On the Feast of St Peter and St Paul the people make bonfires on the cross roads, and have a great dance in front of the fires, and when they are finished they throw the burned stumps into a potato plot. They also burn all the furzes.

    On the 25th of July all the people of Co Carlow make up a féte for themselves, and they hold it in St Mullin's after doing the Stations at St Mullin's well.

    On the 15th of August

  12. Churchyards

    Language
    English
    Collector
    Cecilia Loughlin
    Informant
    Mrs Finn

    ones, but the inscription on them is blotted out. A tombstone placed over a grave with the name O'Toole on it dates from the 17th century, the English on it is very old, the word lie is spelt "lye".

    There is also an old baptism font in the grounds. It is made of granite stone with a hole in the middle of it. The font is about a yard in diameter.
    Unbaptised children were buried at Saint Brigid's Well.
    Saint Brigid's Well is in a laneway off the Convent Road. It is said that Saint Brigid converted and baptised people at this well.
    The well is built in a kind of a cave or vault. Many people have been cured at this well.
    When they are cured they tie a piece of cloth on a hawthorn tree which is growing over the well.
    Many people use this water in the well for drinking.

  13. Balrothery

    Language
    English
    Collector
    S. Mag Fhionnbhairr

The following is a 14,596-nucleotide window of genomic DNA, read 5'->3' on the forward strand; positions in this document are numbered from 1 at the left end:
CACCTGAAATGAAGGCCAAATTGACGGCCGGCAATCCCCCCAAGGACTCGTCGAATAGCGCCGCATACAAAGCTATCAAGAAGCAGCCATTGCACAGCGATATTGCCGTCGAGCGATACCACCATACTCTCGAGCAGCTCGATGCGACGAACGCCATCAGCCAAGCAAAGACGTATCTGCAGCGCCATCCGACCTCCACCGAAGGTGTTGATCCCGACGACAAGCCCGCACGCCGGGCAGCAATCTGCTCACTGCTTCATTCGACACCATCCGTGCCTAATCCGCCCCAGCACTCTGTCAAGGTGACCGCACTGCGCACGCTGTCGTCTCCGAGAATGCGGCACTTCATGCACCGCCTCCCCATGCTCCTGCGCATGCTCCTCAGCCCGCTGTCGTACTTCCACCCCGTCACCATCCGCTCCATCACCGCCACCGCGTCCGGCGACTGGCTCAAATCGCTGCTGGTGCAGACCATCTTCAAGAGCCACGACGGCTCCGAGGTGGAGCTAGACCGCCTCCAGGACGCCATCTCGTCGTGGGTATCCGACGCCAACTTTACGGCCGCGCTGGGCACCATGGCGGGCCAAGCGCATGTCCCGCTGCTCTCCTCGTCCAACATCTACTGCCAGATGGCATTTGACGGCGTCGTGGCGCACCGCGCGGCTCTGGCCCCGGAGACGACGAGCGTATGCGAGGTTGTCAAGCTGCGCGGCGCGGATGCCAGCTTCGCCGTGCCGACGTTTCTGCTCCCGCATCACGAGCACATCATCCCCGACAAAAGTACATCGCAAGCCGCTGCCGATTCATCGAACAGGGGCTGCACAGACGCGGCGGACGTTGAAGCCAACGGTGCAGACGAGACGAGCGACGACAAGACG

Occupation
    múinteoir

    11
    Duke of York, and which were forfeited to his attainder.
    There are in the Consistorial Courts of Dublin two terriers of 1753 and 1783 endowment of the vicage of Balrothery.

    In 1811 the Board of First Fruits, granted £250, and lent £550 more towards building the Glebe house here, and in 1813 the same body lent £1,000 towards building the Protestant Church.
    In shady places about Balrothery the botanist will find lathraea squamaria, greater toothwort flowering early in May. In the adjacent drains and bog pits alisma natans, floating water, plantain, a scarce curious plant; stretching its ovate leaves over the water; hydrocharis miorsus ranal, frogbit, while between this and Balbriggan chara flenilis, smooth clara, and march mallow, are singularly abundant.
    Proceeding amidst the perfume of hawthorn blossoms, towards Balbriggan, Hampton Hall, the residence of Mr George Alexander Hamilton, and Prospect, formerly a seat of the Earl of Bective, appear the right between the road and the sea, while on the left are

  14. to gather a bunch, and branches of the hawthorn, and laburnum bush, which is yellow, and dress a person up in it, and then have a procession.